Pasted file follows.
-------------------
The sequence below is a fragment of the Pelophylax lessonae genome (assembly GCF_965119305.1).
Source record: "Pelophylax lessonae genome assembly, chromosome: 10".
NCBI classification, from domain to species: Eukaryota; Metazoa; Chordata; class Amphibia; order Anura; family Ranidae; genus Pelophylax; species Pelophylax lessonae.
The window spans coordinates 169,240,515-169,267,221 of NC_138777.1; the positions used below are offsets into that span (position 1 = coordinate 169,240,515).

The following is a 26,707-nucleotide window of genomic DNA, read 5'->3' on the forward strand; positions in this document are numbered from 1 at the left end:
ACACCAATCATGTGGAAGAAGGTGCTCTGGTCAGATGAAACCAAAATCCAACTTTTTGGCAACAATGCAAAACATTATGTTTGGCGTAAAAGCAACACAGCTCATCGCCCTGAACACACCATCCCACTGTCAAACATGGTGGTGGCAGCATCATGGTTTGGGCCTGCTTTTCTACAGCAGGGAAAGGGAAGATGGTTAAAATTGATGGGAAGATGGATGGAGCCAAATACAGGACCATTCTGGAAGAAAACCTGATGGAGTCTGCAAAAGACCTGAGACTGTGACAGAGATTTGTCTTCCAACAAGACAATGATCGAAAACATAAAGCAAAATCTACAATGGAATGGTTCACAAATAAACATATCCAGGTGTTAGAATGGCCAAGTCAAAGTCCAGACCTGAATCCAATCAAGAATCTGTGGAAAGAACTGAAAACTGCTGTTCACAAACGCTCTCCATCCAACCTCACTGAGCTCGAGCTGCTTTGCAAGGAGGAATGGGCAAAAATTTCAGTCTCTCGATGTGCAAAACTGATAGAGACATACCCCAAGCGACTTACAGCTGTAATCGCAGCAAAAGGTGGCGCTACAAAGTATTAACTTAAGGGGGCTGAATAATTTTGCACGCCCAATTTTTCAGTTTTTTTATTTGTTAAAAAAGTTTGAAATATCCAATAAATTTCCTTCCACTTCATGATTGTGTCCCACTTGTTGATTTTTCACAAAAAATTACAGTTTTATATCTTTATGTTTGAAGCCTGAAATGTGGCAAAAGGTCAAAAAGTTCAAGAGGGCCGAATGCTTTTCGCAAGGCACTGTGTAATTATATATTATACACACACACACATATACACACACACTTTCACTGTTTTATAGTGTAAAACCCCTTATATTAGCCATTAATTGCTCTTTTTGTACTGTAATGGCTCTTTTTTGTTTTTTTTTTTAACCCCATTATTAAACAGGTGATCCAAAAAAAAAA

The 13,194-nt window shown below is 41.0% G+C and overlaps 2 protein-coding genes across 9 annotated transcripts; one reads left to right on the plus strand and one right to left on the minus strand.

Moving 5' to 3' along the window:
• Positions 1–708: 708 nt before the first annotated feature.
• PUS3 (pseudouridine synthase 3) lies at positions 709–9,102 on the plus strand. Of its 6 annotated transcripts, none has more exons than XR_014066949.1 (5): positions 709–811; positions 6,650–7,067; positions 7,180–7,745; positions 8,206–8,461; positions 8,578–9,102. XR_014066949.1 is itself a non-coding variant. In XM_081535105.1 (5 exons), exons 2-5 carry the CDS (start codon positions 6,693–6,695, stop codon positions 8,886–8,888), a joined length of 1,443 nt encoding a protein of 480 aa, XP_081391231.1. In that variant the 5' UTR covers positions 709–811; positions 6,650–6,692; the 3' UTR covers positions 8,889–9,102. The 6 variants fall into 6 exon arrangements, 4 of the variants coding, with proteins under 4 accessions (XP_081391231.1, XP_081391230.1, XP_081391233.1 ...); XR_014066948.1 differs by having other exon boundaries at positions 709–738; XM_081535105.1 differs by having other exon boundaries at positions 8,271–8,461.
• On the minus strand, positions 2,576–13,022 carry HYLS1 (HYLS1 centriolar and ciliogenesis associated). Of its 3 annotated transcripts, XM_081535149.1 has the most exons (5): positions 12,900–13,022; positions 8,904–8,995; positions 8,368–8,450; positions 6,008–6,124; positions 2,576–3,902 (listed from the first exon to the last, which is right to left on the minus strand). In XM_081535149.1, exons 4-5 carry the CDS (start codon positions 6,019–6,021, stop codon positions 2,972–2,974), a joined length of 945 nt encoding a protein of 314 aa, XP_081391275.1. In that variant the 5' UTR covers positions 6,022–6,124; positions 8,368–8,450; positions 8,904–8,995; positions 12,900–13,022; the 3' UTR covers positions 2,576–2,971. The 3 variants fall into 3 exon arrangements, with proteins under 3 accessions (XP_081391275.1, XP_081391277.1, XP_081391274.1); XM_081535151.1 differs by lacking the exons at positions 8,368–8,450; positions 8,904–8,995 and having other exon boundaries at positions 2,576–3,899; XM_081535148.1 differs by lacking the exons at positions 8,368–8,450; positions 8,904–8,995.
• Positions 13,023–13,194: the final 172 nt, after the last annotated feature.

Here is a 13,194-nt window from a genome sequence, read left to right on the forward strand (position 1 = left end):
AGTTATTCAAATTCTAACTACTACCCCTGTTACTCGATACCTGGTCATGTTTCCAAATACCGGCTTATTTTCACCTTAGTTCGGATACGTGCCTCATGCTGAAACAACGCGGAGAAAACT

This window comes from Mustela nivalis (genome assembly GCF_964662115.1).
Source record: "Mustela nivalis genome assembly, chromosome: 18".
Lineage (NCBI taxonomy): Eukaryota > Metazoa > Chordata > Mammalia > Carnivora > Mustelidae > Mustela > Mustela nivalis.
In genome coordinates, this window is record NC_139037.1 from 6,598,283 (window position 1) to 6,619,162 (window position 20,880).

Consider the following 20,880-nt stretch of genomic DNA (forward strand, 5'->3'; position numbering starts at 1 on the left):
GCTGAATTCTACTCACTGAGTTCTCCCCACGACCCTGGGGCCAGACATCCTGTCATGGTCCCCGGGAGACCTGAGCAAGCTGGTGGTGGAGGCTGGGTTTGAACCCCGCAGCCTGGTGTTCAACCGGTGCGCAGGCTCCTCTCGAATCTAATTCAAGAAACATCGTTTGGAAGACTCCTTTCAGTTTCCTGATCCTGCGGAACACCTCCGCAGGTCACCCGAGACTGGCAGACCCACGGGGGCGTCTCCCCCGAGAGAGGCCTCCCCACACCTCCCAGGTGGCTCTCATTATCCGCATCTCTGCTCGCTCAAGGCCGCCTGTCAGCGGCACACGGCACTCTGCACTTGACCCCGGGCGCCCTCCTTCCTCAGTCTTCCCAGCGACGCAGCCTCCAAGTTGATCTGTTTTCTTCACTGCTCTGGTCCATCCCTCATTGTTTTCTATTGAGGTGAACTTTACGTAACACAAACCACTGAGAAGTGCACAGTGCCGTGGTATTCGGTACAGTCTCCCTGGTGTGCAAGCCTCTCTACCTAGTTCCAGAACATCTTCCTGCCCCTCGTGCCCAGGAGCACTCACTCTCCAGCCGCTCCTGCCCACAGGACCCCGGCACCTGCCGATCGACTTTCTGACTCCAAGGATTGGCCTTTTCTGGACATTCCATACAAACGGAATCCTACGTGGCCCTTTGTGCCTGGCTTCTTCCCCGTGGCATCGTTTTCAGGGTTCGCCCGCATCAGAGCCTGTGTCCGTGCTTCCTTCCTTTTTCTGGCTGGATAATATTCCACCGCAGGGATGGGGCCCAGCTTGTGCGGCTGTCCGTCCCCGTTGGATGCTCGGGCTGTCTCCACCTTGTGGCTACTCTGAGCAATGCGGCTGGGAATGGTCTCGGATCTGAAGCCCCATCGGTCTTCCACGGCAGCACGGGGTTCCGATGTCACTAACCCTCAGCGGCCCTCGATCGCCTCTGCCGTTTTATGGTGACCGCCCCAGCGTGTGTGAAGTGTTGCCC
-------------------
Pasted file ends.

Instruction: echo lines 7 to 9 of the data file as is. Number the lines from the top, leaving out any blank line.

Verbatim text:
The 13,194-nt window shown below is 41.0% G+C and overlaps 2 protein-coding genes across 9 annotated transcripts; one reads left to right on the plus strand and one right to left on the minus strand.

Moving 5' to 3' along the window:
• Positions 1–708: 708 nt before the first annotated feature.